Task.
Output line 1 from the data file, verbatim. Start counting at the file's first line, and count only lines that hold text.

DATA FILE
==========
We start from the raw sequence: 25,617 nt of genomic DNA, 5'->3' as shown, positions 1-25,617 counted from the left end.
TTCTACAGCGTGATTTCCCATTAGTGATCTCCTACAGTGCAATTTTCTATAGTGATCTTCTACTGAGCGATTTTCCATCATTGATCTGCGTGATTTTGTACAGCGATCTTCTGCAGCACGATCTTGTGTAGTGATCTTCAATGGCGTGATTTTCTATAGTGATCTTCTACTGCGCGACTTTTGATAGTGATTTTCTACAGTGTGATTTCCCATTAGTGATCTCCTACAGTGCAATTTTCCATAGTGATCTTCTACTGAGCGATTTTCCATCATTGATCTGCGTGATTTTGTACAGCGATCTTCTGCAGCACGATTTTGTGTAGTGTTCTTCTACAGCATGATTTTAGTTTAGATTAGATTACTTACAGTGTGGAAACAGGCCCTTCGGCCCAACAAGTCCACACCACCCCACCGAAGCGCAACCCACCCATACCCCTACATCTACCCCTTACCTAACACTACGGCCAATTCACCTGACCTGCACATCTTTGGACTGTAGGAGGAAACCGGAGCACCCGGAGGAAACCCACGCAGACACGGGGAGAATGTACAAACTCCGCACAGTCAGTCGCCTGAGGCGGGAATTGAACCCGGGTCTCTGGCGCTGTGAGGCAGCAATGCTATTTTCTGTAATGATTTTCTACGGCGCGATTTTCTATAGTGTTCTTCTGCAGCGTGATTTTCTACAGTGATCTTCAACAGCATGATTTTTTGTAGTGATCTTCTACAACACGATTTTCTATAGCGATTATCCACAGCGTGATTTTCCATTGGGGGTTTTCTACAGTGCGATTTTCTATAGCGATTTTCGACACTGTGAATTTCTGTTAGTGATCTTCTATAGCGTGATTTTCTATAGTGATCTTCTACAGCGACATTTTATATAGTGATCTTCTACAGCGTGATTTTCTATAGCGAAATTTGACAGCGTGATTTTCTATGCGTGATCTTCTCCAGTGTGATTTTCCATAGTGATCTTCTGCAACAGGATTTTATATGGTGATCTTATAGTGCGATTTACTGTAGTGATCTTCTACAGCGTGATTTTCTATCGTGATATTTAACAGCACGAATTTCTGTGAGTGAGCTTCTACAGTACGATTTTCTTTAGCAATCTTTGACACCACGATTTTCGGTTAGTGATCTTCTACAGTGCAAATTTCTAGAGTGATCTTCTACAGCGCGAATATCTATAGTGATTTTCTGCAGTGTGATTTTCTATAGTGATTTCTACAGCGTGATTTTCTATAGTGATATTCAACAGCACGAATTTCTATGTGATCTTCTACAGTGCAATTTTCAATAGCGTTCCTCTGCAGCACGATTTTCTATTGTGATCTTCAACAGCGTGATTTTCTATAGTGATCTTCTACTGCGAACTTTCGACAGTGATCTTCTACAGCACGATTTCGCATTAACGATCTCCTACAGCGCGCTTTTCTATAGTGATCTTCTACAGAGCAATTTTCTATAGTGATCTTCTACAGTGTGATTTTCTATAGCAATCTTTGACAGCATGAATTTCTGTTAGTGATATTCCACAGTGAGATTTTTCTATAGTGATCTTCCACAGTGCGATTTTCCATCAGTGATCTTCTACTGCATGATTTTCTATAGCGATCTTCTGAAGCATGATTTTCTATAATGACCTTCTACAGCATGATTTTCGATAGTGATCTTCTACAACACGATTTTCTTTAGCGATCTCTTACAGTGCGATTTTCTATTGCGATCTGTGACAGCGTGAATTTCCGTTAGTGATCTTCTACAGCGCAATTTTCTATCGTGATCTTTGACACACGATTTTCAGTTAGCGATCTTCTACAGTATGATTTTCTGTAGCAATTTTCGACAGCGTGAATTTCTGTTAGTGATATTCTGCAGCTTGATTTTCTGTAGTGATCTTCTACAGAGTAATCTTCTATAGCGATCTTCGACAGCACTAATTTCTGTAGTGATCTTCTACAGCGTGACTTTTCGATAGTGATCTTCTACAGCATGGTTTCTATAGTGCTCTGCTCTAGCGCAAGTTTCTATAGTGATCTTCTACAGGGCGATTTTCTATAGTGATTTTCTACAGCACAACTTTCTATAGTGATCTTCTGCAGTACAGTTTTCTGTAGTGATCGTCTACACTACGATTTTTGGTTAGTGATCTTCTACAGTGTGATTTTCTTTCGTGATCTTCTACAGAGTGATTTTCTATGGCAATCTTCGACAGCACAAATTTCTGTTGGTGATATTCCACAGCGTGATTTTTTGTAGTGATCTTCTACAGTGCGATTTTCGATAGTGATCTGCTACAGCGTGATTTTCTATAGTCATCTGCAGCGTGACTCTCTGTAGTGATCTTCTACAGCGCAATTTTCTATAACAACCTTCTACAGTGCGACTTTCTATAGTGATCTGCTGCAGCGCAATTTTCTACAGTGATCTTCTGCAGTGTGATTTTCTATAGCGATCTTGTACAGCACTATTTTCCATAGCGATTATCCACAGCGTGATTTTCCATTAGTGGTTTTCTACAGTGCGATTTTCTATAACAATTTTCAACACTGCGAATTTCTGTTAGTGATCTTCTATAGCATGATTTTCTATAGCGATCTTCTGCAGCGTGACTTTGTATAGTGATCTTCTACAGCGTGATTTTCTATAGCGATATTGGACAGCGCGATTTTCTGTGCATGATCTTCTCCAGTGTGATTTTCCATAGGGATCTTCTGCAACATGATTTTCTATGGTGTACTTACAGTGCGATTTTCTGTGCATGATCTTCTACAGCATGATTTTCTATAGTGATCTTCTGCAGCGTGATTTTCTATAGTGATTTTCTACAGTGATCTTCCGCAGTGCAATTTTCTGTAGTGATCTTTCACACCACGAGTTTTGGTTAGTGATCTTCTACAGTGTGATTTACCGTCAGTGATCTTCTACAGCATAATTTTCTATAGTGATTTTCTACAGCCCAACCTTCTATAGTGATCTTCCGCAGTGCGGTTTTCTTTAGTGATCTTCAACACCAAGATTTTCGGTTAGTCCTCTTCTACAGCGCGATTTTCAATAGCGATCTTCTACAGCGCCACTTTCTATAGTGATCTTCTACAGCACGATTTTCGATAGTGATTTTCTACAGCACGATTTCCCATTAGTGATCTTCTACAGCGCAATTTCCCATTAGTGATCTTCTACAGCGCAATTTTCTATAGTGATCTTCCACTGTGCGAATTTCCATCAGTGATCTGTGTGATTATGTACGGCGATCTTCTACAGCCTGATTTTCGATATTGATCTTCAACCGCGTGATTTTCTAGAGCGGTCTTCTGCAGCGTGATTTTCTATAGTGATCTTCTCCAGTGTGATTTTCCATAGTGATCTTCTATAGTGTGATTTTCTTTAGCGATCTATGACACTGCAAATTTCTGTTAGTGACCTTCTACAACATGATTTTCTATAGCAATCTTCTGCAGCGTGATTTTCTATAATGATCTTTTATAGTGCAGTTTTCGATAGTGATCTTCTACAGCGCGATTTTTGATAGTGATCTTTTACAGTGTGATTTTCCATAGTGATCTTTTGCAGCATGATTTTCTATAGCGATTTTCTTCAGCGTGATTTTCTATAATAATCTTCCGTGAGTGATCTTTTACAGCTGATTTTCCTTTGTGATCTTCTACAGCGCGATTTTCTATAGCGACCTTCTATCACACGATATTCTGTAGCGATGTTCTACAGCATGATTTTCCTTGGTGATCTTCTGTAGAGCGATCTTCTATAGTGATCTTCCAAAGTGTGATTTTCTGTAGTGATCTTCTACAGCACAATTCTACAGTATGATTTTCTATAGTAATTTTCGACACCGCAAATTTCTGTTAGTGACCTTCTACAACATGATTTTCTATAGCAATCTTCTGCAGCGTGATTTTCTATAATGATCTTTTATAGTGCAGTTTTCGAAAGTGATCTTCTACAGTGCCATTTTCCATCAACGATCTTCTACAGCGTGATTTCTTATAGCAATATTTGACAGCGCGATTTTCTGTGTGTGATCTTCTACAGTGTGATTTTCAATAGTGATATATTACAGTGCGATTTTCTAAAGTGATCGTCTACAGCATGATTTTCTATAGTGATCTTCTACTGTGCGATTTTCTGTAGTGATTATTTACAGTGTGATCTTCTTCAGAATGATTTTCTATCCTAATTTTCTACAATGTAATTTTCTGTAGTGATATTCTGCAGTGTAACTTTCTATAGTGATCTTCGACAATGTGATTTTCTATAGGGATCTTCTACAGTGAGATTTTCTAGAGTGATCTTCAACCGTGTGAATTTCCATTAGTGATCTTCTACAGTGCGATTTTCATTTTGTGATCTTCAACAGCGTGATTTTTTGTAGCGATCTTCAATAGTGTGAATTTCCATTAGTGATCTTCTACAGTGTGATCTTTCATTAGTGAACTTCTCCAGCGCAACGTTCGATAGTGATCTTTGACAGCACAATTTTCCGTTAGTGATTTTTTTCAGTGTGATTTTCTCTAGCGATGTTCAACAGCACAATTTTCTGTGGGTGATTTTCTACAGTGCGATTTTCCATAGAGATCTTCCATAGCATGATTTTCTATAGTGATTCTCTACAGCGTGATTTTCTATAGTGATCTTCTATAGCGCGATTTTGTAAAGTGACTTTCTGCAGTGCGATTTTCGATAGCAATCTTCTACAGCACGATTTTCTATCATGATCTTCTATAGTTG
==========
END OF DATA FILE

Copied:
We start from the raw sequence: 25,617 nt of genomic DNA, 5'->3' as shown, positions 1-25,617 counted from the left end.